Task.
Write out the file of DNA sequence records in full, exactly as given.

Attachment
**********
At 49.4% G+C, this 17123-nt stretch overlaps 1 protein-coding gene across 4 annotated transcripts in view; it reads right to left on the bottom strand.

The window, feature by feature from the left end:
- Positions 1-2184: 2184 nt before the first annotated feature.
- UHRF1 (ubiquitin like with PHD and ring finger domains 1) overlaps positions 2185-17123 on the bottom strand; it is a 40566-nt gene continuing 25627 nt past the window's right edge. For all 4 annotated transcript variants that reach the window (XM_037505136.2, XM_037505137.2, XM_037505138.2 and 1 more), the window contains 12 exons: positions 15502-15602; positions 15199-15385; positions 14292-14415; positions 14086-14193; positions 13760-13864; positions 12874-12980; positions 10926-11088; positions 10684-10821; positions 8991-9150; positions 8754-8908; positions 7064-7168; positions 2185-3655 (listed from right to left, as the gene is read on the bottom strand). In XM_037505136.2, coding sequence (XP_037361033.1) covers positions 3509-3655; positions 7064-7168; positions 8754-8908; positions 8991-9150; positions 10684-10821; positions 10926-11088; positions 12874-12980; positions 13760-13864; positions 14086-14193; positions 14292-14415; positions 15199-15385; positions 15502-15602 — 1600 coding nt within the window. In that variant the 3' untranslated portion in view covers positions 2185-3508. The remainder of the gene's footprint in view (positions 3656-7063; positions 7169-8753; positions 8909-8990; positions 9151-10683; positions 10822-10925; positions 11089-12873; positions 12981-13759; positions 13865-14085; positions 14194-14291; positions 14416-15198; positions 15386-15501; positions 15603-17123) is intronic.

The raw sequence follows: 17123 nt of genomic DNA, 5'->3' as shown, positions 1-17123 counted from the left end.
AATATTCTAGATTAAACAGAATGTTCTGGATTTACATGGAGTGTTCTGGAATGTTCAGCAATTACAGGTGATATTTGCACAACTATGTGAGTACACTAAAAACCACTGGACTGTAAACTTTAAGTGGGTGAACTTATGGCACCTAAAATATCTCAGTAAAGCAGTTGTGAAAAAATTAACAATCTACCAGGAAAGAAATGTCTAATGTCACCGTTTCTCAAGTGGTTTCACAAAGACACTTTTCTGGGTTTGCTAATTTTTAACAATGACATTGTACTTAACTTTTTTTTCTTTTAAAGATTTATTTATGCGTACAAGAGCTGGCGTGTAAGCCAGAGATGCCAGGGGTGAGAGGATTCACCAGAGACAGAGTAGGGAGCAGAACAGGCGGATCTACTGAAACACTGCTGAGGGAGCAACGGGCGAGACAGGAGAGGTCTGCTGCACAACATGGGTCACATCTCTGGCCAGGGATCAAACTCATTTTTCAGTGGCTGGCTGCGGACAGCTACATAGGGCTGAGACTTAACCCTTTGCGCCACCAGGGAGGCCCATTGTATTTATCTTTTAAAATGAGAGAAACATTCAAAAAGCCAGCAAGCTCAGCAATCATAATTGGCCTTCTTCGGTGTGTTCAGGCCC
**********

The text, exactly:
At 49.4% G+C, this 17123-nt stretch overlaps 1 protein-coding gene across 4 annotated transcripts in view; it reads right to left on the bottom strand.

The window, feature by feature from the left end:
- Positions 1-2184: 2184 nt before the first annotated feature.
- UHRF1 (ubiquitin like with PHD and ring finger domains 1) overlaps positions 2185-17123 on the bottom strand; it is a 40566-nt gene continuing 25627 nt past the window's right edge. For all 4 annotated transcript variants that reach the window (XM_037505136.2, XM_037505137.2, XM_037505138.2 and 1 more), the window contains 12 exons: positions 15502-15602; positions 15199-15385; positions 14292-14415; positions 14086-14193; positions 13760-13864; positions 12874-12980; positions 10926-11088; positions 10684-10821; positions 8991-9150; positions 8754-8908; positions 7064-7168; positions 2185-3655 (listed from right to left, as the gene is read on the bottom strand). In XM_037505136.2, coding sequence (XP_037361033.1) covers positions 3509-3655; positions 7064-7168; positions 8754-8908; positions 8991-9150; positions 10684-10821; positions 10926-11088; positions 12874-12980; positions 13760-13864; positions 14086-14193; positions 14292-14415; positions 15199-15385; positions 15502-15602 — 1600 coding nt within the window. In that variant the 3' untranslated portion in view covers positions 2185-3508. The remainder of the gene's footprint in view (positions 3656-7063; positions 7169-8753; positions 8909-8990; positions 9151-10683; positions 10822-10925; positions 11089-12873; positions 12981-13759; positions 13865-14085; positions 14194-14291; positions 14416-15198; positions 15386-15501; positions 15603-17123) is intronic.

The raw sequence follows: 17123 nt of genomic DNA, 5'->3' as shown, positions 1-17123 counted from the left end.
AATATTCTAGATTAAACAGAATGTTCTGGATTTACATGGAGTGTTCTGGAATGTTCAGCAATTACAGGTGATATTTGCACAACTATGTGAGTACACTAAAAACCACTGGACTGTAAACTTTAAGTGGGTGAACTTATGGCACCTAAAATATCTCAGTAAAGCAGTTGTGAAAAAATTAACAATCTACCAGGAAAGAAATGTCTAATGTCACCGTTTCTCAAGTGGTTTCACAAAGACACTTTTCTGGGTTTGCTAATTTTTAACAATGACATTGTACTTAACTTTTTTTTCTTTTAAAGATTTATTTATGCGTACAAGAGCTGGCGTGTAAGCCAGAGATGCCAGGGGTGAGAGGATTCACCAGAGACAGAGTAGGGAGCAGAACAGGCGGATCTACTGAAACACTGCTGAGGGAGCAACGGGCGAGACAGGAGAGGTCTGCTGCACAACATGGGTCACATCTCTGGCCAGGGATCAAACTCATTTTTCAGTGGCTGGCTGCGGACAGCTACATAGGGCTGAGACTTAACCCTTTGCGCCACCAGGGAGGCCCATTGTATTTATCTTTTAAAATGAGAGAAACATTCAAAAAGCCAGCAAGCTCAGCAATCATAATTGGCCTTCTTCGGTGTGTTCAGGCCC